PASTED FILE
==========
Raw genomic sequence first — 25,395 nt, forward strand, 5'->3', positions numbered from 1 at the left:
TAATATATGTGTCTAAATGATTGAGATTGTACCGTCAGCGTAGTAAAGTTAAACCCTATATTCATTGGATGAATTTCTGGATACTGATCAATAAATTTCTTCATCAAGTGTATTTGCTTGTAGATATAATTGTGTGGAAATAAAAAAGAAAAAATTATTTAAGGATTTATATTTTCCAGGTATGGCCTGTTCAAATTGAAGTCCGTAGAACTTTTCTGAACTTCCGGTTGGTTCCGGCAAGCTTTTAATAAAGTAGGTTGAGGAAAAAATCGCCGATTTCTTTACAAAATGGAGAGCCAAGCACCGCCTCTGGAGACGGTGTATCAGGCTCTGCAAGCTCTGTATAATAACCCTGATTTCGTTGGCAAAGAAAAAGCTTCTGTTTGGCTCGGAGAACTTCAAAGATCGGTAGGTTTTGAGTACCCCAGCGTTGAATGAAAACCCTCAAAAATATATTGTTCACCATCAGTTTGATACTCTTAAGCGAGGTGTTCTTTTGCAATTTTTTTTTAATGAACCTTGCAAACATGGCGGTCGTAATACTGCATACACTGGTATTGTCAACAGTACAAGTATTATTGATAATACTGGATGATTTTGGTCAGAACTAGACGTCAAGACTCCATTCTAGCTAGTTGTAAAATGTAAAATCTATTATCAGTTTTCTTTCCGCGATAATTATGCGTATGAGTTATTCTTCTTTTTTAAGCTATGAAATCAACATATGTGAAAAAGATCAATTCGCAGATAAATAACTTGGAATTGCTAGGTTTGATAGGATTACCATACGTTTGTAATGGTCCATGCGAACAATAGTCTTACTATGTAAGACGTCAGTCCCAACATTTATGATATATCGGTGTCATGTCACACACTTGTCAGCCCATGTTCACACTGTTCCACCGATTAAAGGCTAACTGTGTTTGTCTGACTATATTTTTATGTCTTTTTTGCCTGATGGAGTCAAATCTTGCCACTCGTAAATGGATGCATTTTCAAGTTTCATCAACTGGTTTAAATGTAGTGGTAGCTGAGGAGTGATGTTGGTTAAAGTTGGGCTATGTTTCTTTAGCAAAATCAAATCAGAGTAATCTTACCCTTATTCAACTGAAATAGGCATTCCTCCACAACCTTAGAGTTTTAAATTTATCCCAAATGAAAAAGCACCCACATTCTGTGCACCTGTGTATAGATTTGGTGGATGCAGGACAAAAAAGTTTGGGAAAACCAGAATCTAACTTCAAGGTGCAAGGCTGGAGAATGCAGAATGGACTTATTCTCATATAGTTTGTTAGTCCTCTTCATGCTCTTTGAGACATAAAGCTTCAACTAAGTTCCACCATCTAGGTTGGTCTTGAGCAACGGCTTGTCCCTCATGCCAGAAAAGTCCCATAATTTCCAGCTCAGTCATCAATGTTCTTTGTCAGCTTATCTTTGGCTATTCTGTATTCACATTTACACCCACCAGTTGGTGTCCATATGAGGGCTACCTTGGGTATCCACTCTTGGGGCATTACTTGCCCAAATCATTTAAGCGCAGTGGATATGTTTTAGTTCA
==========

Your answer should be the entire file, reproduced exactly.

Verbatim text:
Raw genomic sequence first — 25,395 nt, forward strand, 5'->3', positions numbered from 1 at the left:
TAATATATGTGTCTAAATGATTGAGATTGTACCGTCAGCGTAGTAAAGTTAAACCCTATATTCATTGGATGAATTTCTGGATACTGATCAATAAATTTCTTCATCAAGTGTATTTGCTTGTAGATATAATTGTGTGGAAATAAAAAAGAAAAAATTATTTAAGGATTTATATTTTCCAGGTATGGCCTGTTCAAATTGAAGTCCGTAGAACTTTTCTGAACTTCCGGTTGGTTCCGGCAAGCTTTTAATAAAGTAGGTTGAGGAAAAAATCGCCGATTTCTTTACAAAATGGAGAGCCAAGCACCGCCTCTGGAGACGGTGTATCAGGCTCTGCAAGCTCTGTATAATAACCCTGATTTCGTTGGCAAAGAAAAAGCTTCTGTTTGGCTCGGAGAACTTCAAAGATCGGTAGGTTTTGAGTACCCCAGCGTTGAATGAAAACCCTCAAAAATATATTGTTCACCATCAGTTTGATACTCTTAAGCGAGGTGTTCTTTTGCAATTTTTTTTTAATGAACCTTGCAAACATGGCGGTCGTAATACTGCATACACTGGTATTGTCAACAGTACAAGTATTATTGATAATACTGGATGATTTTGGTCAGAACTAGACGTCAAGACTCCATTCTAGCTAGTTGTAAAATGTAAAATCTATTATCAGTTTTCTTTCCGCGATAATTATGCGTATGAGTTATTCTTCTTTTTTAAGCTATGAAATCAACATATGTGAAAAAGATCAATTCGCAGATAAATAACTTGGAATTGCTAGGTTTGATAGGATTACCATACGTTTGTAATGGTCCATGCGAACAATAGTCTTACTATGTAAGACGTCAGTCCCAACATTTATGATATATCGGTGTCATGTCACACACTTGTCAGCCCATGTTCACACTGTTCCACCGATTAAAGGCTAACTGTGTTTGTCTGACTATATTTTTATGTCTTTTTTGCCTGATGGAGTCAAATCTTGCCACTCGTAAATGGATGCATTTTCAAGTTTCATCAACTGGTTTAAATGTAGTGGTAGCTGAGGAGTGATGTTGGTTAAAGTTGGGCTATGTTTCTTTAGCAAAATCAAATCAGAGTAATCTTACCCTTATTCAACTGAAATAGGCATTCCTCCACAACCTTAGAGTTTTAAATTTATCCCAAATGAAAAAGCACCCACATTCTGTGCACCTGTGTATAGATTTGGTGGATGCAGGACAAAAAAGTTTGGGAAAACCAGAATCTAACTTCAAGGTGCAAGGCTGGAGAATGCAGAATGGACTTATTCTCATATAGTTTGTTAGTCCTCTTCATGCTCTTTGAGACATAAAGCTTCAACTAAGTTCCACCATCTAGGTTGGTCTTGAGCAACGGCTTGTCCCTCATGCCAGAAAAGTCCCATAATTTCCAGCTCAGTCATCAATGTTCTTTGTCAGCTTATCTTTGGCTATTCTGTATTCACATTTACACCCACCAGTTGGTGTCCATATGAGGGCTACCTTGGGTATCCACTCTTGGGGCATTACTTGCCCAAATCATTTAAGCGCAGTGGATATGTTTTAGTTCA